Evolutionary revelations: Positively not rhesus

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  • Published: Mar 1, 2013
  • Author: David Bradley
  • Channels: MRI Spectroscopy
thumbnail image: Evolutionary revelations: Positively not rhesus

Close, but not too close

Monkey see, monkey do. Different responses to movie watching in fMRI of human and rhesus macaque monkey. Image courtesy of Vanduffel

Functional magnetic resonance imaging (fMRI) studies have demonstrated that humans have at least two functional networks in the brain's cerebral cortex that are not present in our relatively close relative, the rhesus monkey. The findings suggest that this characteristic of the human brain emerged some time during the evolutionary process between our primate ancestor and modern humans and was probably not present in an ancestor common to rhesus monkeys and humans.

The evolution of primates has led to profound reorganization in brain anatomy and function, but little is known about how such structural changes are actually linked to changes in function. As such, studies on humans and monkeys could offer new clues and help us to understand how we reached the point where the human brain is perhaps the most complex object in the universe and yet those of our monkey cousins are not.

Totally topological

Neurophysiologist Wim Vanduffel of KU Leuven, Belgium and Harvard Medical School, Massachusetts, USA, working with colleagues in Italy and the USA, have gathered the first evidence to suggest that there are topologically and functionally correspondent networks in the sensory-motor and attention regions of the brains of humans and rhesus monkeys, based on fMRI studies. "More specifically, we revealed a possible monkey equivalent of the human ventral attention network," the team reports. "For other human networks, such as the language and the default-mode networks, we detected topological correspondent networks in the monkey, but with different functional signatures." However, they also saw two lateralized human frontoparietal networks in the cortical regions, which they say show the greatest divide, or evolutionary expansion. These regions have neither topological nor functional monkey correspondents, the team adds.

The point in evolution at which humans split from the common ancestor of the rhesus monkey occurred around 25 million years ago. In the intervening millennia, new regions of the brain have been added while others have disappeared or their functions have changed. This, the team, suggested beggars the question: "Has evolution given humans unique brain structures?" Researchers have mused on the notion that the human brain might have certain novel features not present in our ancestors nor in other living primates and monkeys. But evidence was lacking. Vanduffel and colleagues have now demonstrated that we may have something unique about our cortical brain networks after all.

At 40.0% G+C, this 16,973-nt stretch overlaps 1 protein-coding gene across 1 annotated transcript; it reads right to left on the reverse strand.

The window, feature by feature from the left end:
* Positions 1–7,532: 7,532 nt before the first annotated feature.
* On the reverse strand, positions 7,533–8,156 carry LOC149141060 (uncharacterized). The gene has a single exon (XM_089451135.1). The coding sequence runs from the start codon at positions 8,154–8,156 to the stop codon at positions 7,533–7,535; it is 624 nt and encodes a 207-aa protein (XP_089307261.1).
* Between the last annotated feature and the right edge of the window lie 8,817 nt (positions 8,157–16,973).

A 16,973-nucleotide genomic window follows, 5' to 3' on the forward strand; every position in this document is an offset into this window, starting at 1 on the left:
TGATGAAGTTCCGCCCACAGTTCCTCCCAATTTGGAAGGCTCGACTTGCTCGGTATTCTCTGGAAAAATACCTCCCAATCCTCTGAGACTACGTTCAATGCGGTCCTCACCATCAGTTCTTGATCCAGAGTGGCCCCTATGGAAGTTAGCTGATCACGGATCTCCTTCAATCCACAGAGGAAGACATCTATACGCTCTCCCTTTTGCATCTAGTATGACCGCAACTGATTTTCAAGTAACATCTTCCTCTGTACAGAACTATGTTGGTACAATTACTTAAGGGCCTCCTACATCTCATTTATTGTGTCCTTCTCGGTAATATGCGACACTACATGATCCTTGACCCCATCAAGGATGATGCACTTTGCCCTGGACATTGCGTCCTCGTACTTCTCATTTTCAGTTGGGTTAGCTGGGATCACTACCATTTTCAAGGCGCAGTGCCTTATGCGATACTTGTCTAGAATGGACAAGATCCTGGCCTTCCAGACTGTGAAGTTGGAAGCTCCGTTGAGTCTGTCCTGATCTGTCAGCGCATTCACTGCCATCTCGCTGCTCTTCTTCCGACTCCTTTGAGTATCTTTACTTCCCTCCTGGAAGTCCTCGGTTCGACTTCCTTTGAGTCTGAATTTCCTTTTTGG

Movie-watching monkeys

"We did functional brain scans in humans and rhesus monkeys at rest and while watching a movie to compare both the place and the function of cortical brain networks," explains Vanduffel. It is well known that even when we (and indeed monkeys) are inactive, apparently at rest, the brain is very active. Researchers refer to the different parts of the brain active at such times as 'resting state' networks and in general these networks are not dissimilar when observing humans and monkeys. "But we found two networks unique to humans and one unique network in the monkey," adds Vanduffel.

He explains that when watching a movie, the cortex needs to process a lot of visual and auditory information. Of course, it seems obvious that the human-specific resting state networks would react to such stimulation in very different ways to the brain of a monkey, which we might assume does not extract quite as much information from a movie as a human. The implication is that the human networks presumably have a different function to any of the resting state networks found in the monkey. "Brain structures that are unique in humans are anatomically absent in the monkey and there no other brain structures in the monkey that have an analogous function," Vanduffel says. "Our unique brain areas are primarily located high at the back and at the front of the cortex and are probably related to specific human cognitive abilities, such as human-specific intelligence," he adds.

"We aim to perform more and much better controlled comparative functional tests in our future comparative studies," Vanduffel told SpectroscopyNOW. "We will not only present visual and auditory stimuli to humans and monkeys but also sensory information from the other senses." He points out that the problem with the functional tests involving movie watching in the present study is that these are not well controlled and that humans and monkeys may perceive them quite differently despite the fact that the retinal and cochlear stimulation would be identical. He warns that all such results must be  nterpreted with care. "One of our goals is to get an as accurate image as possible of brain networks and (at smaller scale) areas which are (partially) homologous or not," he adds. "This may help learn us how evolution has shaped the primate brain."

Related Links

J Neurosci, , 2013, 33, 3259-3275: "Evolutionary-Novel Functional Networks in the Human Brain?"

Article by David Bradley

The views represented in this article are solely those of the author and do not necessarily represent those of John Wiley and Sons, Ltd.

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